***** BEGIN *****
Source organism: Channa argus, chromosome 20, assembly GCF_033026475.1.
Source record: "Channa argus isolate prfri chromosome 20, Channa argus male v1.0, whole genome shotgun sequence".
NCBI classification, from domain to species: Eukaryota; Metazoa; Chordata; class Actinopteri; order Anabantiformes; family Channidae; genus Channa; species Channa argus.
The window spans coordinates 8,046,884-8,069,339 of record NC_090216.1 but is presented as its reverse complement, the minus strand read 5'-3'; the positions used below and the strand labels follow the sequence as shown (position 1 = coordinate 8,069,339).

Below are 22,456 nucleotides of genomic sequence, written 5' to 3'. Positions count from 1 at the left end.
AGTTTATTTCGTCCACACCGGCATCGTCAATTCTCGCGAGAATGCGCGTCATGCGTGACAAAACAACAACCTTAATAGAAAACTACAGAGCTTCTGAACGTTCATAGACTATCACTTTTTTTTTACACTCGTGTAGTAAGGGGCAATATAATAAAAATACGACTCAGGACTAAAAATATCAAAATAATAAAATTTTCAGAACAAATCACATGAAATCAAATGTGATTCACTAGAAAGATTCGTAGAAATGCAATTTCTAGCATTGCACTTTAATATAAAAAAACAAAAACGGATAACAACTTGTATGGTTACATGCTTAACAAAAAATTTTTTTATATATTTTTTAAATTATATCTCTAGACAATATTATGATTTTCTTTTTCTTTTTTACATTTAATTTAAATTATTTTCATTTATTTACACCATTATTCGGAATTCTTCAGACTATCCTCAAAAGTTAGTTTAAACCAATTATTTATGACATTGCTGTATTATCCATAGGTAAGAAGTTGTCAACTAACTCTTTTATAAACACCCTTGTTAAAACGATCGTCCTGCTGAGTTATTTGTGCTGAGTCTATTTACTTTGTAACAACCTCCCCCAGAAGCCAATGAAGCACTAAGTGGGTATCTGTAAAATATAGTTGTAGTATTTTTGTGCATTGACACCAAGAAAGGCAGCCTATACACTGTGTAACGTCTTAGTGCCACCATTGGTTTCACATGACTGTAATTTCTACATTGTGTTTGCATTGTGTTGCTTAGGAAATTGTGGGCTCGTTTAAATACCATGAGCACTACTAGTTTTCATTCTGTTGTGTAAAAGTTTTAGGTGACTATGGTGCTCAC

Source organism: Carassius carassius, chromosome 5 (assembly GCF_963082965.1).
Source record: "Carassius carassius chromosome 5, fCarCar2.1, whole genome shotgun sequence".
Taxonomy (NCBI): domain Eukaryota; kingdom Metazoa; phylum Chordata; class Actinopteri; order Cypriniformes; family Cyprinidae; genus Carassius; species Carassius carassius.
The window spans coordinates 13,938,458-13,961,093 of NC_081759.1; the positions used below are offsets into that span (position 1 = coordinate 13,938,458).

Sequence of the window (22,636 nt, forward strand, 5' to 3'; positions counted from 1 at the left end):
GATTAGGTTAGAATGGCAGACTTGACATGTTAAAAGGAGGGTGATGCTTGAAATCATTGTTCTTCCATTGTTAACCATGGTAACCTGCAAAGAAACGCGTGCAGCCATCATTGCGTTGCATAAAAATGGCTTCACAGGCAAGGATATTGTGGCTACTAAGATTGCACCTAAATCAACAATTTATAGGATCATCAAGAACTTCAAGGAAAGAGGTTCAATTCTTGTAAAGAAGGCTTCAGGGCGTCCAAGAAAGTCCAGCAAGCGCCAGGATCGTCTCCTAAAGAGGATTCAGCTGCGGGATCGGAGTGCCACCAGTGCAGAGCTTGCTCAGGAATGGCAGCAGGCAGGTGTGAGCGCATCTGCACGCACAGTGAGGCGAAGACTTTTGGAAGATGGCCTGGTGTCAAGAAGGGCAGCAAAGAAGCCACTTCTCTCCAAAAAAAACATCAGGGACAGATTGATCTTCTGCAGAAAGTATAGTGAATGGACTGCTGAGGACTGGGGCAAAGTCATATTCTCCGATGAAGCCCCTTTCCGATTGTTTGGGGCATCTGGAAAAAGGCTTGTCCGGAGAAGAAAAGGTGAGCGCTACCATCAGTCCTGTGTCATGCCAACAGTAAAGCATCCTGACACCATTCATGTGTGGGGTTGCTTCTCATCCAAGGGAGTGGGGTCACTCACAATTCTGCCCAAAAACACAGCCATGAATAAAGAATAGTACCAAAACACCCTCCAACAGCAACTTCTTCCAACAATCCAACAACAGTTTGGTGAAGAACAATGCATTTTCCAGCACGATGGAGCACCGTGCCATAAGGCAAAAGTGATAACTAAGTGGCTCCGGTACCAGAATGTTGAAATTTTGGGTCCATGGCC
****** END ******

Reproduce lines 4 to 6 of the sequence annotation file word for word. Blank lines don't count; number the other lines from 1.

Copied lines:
The window spans coordinates 8,046,884-8,069,339 of record NC_090216.1 but is presented as its reverse complement, the minus strand read 5'-3'; the positions used below and the strand labels follow the sequence as shown (position 1 = coordinate 8,069,339).

Below are 22,456 nucleotides of genomic sequence, written 5' to 3'. Positions count from 1 at the left end.
AGTTTATTTCGTCCACACCGGCATCGTCAATTCTCGCGAGAATGCGCGTCATGCGTGACAAAACAACAACCTTAATAGAAAACTACAGAGCTTCTGAACGTTCATAGACTATCACTTTTTTTTTACACTCGTGTAGTAAGGGGCAATATAATAAAAATACGACTCAGGACTAAAAATATCAAAATAATAAAATTTTCAGAACAAATCACATGAAATCAAATGTGATTCACTAGAAAGATTCGTAGAAATGCAATTTCTAGCATTGCACTTTAATATAAAAAAACAAAAACGGATAACAACTTGTATGGTTACATGCTTAACAAAAAATTTTTTTATATATTTTTTAAATTATATCTCTAGACAATATTATGATTTTCTTTTTCTTTTTTACATTTAATTTAAATTATTTTCATTTATTTACACCATTATTCGGAATTCTTCAGACTATCCTCAAAAGTTAGTTTAAACCAATTATTTATGACATTGCTGTATTATCCATAGGTAAGAAGTTGTCAACTAACTCTTTTATAAACACCCTTGTTAAAACGATCGTCCTGCTGAGTTATTTGTGCTGAGTCTATTTACTTTGTAACAACCTCCCCCAGAAGCCAATGAAGCACTAAGTGGGTATCTGTAAAATATAGTTGTAGTATTTTTGTGCATTGACACCAAGAAAGGCAGCCTATACACTGTGTAACGTCTTAGTGCCACCATTGGTTTCACATGACTGTAATTTCTACATTGTGTTTGCATTGTGTTGCTTAGGAAATTGTGGGCTCGTTTAAATACCATGAGCACTACTAGTTTTCATTCTGTTGTGTAAAAGTTTTAGGTGACTATGGTGCTCAC